Exercising with diabetes can lead to unwanted traps and decreased performance. Taking a lead from David Letterman's top ten lists these recommended points can help anyone who has diabetes and wants to exercise.
- Poor PerformanceFor the best performance and safety keep your blood sugars between 100 and 150 mg/dl [5.5 - 8.3 mmol/L) during exercise.
Tip - After speaking with your healthcare team, adjust your insulin and/or carb levels prior to exercise.
- DehydrationStay well-hydrated especially when you are out in the sun. Exercise can cause significant fluid loss. Choose your beverage wisely. Caffeine can compound the problem. Sports drinks are only needed when you exercise more than an hour or if the weather causes you to sweat more than normal.
Tip - Drink 16 ounces of water one hour before exercise, 8 ounces 15 minutes prior, and 4 ounces every 15-20 minutes during exercise.
- Wild Blood Sugar SwingsMany factors can cause blood sugars to swing from very high to very low.
Tip - Know how long and how hard you are going to exercise, current insulin levels, how many carbs you need for your activity, whether to decrease insulin, increase carbs, or a combination of both. Adjust your carbs and/or insulin accordingly with your healthcare team's approval.
- Eating and Insulin Dosing too Close to ExerciseA normal meal bolus (shots or pumps) may need to be lowered by 50% or more before exercise.
Tip - As an example a person who takes 1 unit of insulin for 10 grams of carbs may take 1 unit for 20 grams of carbs prior to exercise. This must be discussed with your healthcare team prior to implementing.
- Eating the Wrong Carbs Prior to ExerciseNot all carbs are alike. Different carbs are absorbed at different rates.
Tip - Know the carbs and different rates of absorption. Fast acting carbs (e.g., Gatorade, fresh fruit) are great for raising low blood sugars before, during, or after exercise. Slower acting carbs (e.g., pasta, Power Bars) help avoid low blood sugars during long periods of exercise. They can be eaten about 1 1/2 hours prior to exercise and every 45 minutes to an hour during long periods of exercise.
- Low Blood Sugars During ExerciseAerobic exercise (running, swimming, biking, etc.) can cause your blood sugar to drop to unsafe levels.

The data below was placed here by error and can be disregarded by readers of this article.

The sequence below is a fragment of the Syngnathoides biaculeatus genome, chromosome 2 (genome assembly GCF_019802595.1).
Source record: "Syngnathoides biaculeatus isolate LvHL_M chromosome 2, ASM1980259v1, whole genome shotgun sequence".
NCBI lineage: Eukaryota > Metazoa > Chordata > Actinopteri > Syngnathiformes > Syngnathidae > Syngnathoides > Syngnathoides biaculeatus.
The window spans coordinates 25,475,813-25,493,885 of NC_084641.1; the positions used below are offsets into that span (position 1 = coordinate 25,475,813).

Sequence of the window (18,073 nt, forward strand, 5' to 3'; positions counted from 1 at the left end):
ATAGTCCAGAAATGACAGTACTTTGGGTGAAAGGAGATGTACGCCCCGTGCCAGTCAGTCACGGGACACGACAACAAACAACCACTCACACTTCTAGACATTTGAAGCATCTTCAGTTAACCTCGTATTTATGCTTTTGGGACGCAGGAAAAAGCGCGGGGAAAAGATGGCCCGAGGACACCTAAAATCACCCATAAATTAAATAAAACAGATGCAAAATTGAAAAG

Tip - Test blood sugars often before, during, as well as 24-36 hours after exercise. If there is a pattern of low blood sugars, test 1 hour and a 1/2 hour prior to exercise to compare two numbers and this will give you enough time to make adjustments.
- Low Blood Sugar After ExerciseWhen the body uses the fuel (mostly carbs) from the food we eat it turns to the liver and muscles for energy (glycogen or the stored form of glucose). If these stores are not replaced it is likely a person with diabetes will have a low blood sugar within 24-36 hours post exercise. This is called a lag effect.
Tip - Make sure to snack after exercise (as long as blood sugars are in a good range) and possibly decrease basal insulin (shots or a pump) over the next 24 hours with your healthcare team's approval.
- High Blood Sugars Prior to ExerciseThe excitement of a competitive event can cause the blood sugars to spike due to hormonal activity in the body.
Tip - Drink plenty of fluids and discuss with your healthcare team about reducing your correction bolus (shot or pump) by 50% before or during longer periods of exercise.
- High Blood Sugar During ExerciseAnaerobic or strenuous exercise (e.g. sprinting, weight lifting) can raise the blood sugar if glucose is activated faster than it can be moved into the cells by the existing insulin on board.
Tip - Drink plenty of fluids and work with your healthcare team to adjust insulin levels up using 50% less than your normal correction factor.
- High Blood Sugars Several Hours after ExerciseDepending on the amount of insulin on board blood sugars may increase after exercise due to withholding too much insulin. Tip - Do not lower your total daily dose of insulin more than 50% due to exercise and drink plenty of fluids.
Rick Philbin, MBA, M.Ed., ATC
[ Back to Sports Corner ]
Last Updated: Friday September 07, 2012 11:14:44
This Internet site provides information of a general nature and is designed for educational purposes only. If you have any concerns about your own health or the health of your child, you should always consult with a physician or other health care professional.
This site is published by Children With Diabetes, Inc, which is responsible for its contents.
© Children with Diabetes, Inc. 1995-2014. Comments and Feedback.